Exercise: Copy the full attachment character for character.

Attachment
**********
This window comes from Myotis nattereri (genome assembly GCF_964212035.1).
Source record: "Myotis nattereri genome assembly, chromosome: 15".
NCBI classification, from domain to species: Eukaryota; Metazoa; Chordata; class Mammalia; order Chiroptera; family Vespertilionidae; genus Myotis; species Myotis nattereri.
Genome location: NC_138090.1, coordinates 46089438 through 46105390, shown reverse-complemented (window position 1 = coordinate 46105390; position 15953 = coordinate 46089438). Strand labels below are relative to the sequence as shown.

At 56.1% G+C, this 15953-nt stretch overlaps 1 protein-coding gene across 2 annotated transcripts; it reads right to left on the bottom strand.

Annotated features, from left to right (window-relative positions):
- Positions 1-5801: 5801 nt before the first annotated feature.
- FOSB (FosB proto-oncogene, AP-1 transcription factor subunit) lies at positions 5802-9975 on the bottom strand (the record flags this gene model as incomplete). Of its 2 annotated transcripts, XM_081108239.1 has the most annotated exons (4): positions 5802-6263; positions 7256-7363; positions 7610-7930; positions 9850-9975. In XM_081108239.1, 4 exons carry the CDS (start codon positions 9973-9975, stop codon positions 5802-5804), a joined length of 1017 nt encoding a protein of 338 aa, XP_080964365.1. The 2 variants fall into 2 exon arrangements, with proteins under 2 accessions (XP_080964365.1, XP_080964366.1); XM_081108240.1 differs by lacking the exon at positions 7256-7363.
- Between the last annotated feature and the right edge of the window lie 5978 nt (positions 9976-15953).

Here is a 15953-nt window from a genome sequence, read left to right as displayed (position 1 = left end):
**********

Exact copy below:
This window comes from Myotis nattereri (genome assembly GCF_964212035.1).
Source record: "Myotis nattereri genome assembly, chromosome: 15".
NCBI classification, from domain to species: Eukaryota; Metazoa; Chordata; class Mammalia; order Chiroptera; family Vespertilionidae; genus Myotis; species Myotis nattereri.
Genome location: NC_138090.1, coordinates 46089438 through 46105390, shown reverse-complemented (window position 1 = coordinate 46105390; position 15953 = coordinate 46089438). Strand labels below are relative to the sequence as shown.

At 56.1% G+C, this 15953-nt stretch overlaps 1 protein-coding gene across 2 annotated transcripts; it reads right to left on the bottom strand.

Annotated features, from left to right (window-relative positions):
- Positions 1-5801: 5801 nt before the first annotated feature.
- FOSB (FosB proto-oncogene, AP-1 transcription factor subunit) lies at positions 5802-9975 on the bottom strand (the record flags this gene model as incomplete). Of its 2 annotated transcripts, XM_081108239.1 has the most annotated exons (4): positions 5802-6263; positions 7256-7363; positions 7610-7930; positions 9850-9975. In XM_081108239.1, 4 exons carry the CDS (start codon positions 9973-9975, stop codon positions 5802-5804), a joined length of 1017 nt encoding a protein of 338 aa, XP_080964365.1. The 2 variants fall into 2 exon arrangements, with proteins under 2 accessions (XP_080964365.1, XP_080964366.1); XM_081108240.1 differs by lacking the exon at positions 7256-7363.
- Between the last annotated feature and the right edge of the window lie 5978 nt (positions 9976-15953).

Here is a 15953-nt window from a genome sequence, read left to right as displayed (position 1 = left end):